People were everywhere. People were all around Jesus, but only two were serious about Him. And, in turn, Jesus was serious about those two people! Jesus did not come to simply perform a miracle. He came in order to encounter a person. This is why were are to follow Jesus – because that is what He desires. Jesus wants disciples not do-gooders. He wants people who seek Him, not just what He offers. As I have said many times, if we seek what Jesus offers, we may miss Jesus. If we seek Jesus, we get everything. John 14.6 is proof enough of that!

Principle: Everyone will eventually bow before Jesus. (Mark 5.22, 33)

The synagogue official (Jairus) would have known Jesus, and may have been one that extended invitations for Him to speak in the synagogue. As the official, He would have had a good social standing and likely have been wealthy. Mark wrote about Jesus in the synagogue in Capernaum in Mark 1.21 and 3.1.

But the tone of the religious leaders had turned against Jesus the last time He was in this synagogue, so for Jairus to go to Jesus might have been a risky career move.
The ruins of the synagogue in Capernaum from the inside. These
ruins lay above the synagogue during Jesus time period.

The woman on the other hand had nothing. She was culturally ignored (shunned really). Monetarily, she was broke because she had been to many doctors about her issues and none of them could help. In fact, according to verse 26, they had made her situation worse, until she came to the Great Physician. For her, to go to Jesus would be a risky social move.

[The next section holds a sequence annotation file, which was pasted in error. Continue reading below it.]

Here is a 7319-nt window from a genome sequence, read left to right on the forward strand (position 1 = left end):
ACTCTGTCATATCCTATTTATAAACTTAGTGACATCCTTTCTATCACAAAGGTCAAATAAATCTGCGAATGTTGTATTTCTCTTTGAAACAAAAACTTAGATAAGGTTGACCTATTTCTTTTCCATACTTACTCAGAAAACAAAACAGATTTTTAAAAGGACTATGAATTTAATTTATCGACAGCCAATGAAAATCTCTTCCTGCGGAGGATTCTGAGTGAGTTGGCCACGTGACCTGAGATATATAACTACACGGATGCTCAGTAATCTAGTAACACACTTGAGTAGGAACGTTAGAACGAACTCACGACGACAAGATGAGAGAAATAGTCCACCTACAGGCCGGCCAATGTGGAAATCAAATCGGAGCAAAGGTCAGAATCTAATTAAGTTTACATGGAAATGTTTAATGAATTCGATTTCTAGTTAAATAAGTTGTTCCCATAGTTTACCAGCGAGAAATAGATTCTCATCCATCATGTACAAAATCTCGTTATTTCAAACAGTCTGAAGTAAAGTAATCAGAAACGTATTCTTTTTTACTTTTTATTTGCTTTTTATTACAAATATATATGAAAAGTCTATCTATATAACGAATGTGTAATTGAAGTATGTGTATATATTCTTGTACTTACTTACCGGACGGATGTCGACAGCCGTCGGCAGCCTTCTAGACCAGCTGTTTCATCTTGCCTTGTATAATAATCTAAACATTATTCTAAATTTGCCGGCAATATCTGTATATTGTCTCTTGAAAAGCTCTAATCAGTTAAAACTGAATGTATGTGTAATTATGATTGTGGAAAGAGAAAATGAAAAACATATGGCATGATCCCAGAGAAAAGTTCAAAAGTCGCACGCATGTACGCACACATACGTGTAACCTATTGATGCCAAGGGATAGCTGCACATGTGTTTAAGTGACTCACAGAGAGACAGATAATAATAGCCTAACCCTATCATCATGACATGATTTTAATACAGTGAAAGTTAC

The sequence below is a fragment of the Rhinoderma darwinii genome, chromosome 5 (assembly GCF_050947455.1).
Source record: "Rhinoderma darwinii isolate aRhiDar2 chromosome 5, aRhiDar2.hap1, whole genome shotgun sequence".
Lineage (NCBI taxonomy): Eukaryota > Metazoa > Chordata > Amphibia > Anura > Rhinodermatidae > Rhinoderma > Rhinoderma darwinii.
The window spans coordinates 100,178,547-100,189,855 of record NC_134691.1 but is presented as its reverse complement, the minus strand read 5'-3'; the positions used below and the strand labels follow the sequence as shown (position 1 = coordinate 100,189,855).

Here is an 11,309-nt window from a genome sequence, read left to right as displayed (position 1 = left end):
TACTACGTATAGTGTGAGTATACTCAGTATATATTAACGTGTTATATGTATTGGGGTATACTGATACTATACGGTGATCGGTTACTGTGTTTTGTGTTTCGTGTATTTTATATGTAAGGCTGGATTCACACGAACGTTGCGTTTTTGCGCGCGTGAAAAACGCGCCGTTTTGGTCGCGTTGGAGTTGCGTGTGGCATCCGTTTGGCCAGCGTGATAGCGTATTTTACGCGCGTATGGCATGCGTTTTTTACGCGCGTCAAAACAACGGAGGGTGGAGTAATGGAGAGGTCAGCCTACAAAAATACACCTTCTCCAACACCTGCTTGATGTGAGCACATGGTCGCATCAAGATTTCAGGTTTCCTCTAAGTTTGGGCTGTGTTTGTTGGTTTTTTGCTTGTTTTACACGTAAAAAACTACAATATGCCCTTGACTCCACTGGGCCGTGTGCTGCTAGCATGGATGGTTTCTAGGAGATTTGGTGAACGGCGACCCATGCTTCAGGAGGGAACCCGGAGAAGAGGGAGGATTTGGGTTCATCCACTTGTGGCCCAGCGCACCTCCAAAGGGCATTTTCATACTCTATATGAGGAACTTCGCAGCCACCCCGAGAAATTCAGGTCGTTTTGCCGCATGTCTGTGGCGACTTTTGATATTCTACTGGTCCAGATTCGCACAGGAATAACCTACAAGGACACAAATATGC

Both of these individuals came before Jesus and fell at His feet (v. 22, 33). Paul writes in Philippians 2.10-11 that one day every knee will bow and every tongue will confess Jesus as Lord. That is true whether they are well-known and wealthy, forgotten and flat broke, or anywhere in between.

Principle: We can only overcome fear by faith. (Mark 5.36)

The woman was unclean. Her fear was being exposed and punished. Later rabbinic writings show that no teacher was even to touch a woman, let alone one who was unclean. Leviticus 15.19-33 spells out the Law regarding the timing and ritual of a woman dealing with her monthly menstrual cycle. Not only were any people she touched unclean, but any THING she touched was unclean. The social stigma from this would be horrifying. And it had been this way for twelve years.